We obtained a sample of 1,032 underage youths, ages 13–20, who had consumed at least one drink of alcohol in the past 30 days, using a pre-recruited internet panel maintained by Knowledge Networks (Palo Alto, CA) (Knowledge Networks, 2012). Using an online, self-administered survey, we ascertained each of the brands of alcohol consumed by the respondents during the past 30 days. For each brand, we inquired about the number of days on which it was consumed and the typical number of drinks of that brand on those days. The primary outcome variables were the prevalence of 30-day consumption of each brand and the market share of consumption for each brand (i.e., the proportion of all drinks of alcohol consumed during the past 30 days attributable to that brand).
Knowledge Networks maintains a pre-recruited panel of approximately 50,000 adults (including young adults ages 18–20) who have agreed to be invited periodically to participate in internet-based surveys (Knowledge Networks, 2012). The company recruited households to its Knowledge Panel® sample through a combination of random digit dialing (RDD) and address-based sampling (ABS) from a sampling frame that includes 97% of U.S. households (Knowledge Networks, 2012).
To ensure adequate representation of panelists across race/ethnicity, telephone numbers from phone banks with higher concentrations of Blacks and Hispanics are over-sampled. To ensure adequate participation across levels of socioeconomic status, subjects agreeing to participate in the panel who do not have internet access are given WebTV and internet access and training for free.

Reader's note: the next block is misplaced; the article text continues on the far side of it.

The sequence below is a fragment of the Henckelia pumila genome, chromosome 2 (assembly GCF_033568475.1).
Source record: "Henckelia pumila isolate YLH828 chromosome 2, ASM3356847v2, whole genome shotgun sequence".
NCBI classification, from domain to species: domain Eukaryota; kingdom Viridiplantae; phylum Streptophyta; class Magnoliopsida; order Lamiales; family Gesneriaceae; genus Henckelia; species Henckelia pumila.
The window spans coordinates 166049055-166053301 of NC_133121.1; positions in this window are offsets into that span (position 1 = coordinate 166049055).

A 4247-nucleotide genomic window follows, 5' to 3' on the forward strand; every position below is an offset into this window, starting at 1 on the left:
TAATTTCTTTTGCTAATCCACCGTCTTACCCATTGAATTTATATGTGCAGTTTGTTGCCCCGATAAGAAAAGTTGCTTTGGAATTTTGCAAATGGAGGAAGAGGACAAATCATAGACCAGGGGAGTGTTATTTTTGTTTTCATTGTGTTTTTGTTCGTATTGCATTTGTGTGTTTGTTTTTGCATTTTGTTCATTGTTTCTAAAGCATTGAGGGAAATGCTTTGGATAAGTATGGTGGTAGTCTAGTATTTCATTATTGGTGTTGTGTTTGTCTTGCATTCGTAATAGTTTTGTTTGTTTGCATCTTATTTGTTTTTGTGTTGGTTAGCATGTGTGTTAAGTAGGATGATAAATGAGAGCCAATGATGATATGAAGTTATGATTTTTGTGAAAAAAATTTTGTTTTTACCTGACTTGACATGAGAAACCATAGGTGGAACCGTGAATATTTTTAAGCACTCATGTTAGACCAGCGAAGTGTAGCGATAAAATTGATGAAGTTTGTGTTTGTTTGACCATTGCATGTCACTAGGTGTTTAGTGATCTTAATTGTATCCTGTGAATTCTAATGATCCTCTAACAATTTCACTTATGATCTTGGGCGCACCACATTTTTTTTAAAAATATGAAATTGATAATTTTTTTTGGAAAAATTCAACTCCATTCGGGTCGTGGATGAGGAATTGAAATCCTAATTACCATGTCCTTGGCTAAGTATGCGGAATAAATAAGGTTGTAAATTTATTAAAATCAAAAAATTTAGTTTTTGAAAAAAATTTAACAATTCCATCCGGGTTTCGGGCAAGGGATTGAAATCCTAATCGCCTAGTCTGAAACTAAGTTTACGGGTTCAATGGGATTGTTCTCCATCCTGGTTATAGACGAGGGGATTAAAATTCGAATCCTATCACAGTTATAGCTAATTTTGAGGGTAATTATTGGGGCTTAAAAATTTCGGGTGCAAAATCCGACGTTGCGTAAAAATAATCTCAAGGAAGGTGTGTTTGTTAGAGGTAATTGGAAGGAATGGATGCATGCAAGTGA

Using its established internet panel, Knowledge Networks recruited youth ages 13–17 and young adults ages 18–20 via email to participate in our internet survey. For the 18–20 year-olds, panelists were sent an email invitation that did not indicate the survey was related to alcohol consumption. Panelists who agreed to participate in the survey were emailed a link to a secure web site where a screening questionnaire was administered to determine if the panelist consumed alcohol in the past 30 days and was thus eligible for the survey.
For the 13–17 year-olds, respondents were identified by asking adult panelists to indicate whether they had any children in this age group and if so, whether they would grant permission to Knowledge Networks to survey those youth. Only one teen was selected – randomly – from each household. If parental consent was given, the youth was emailed an invitation to participate in the survey.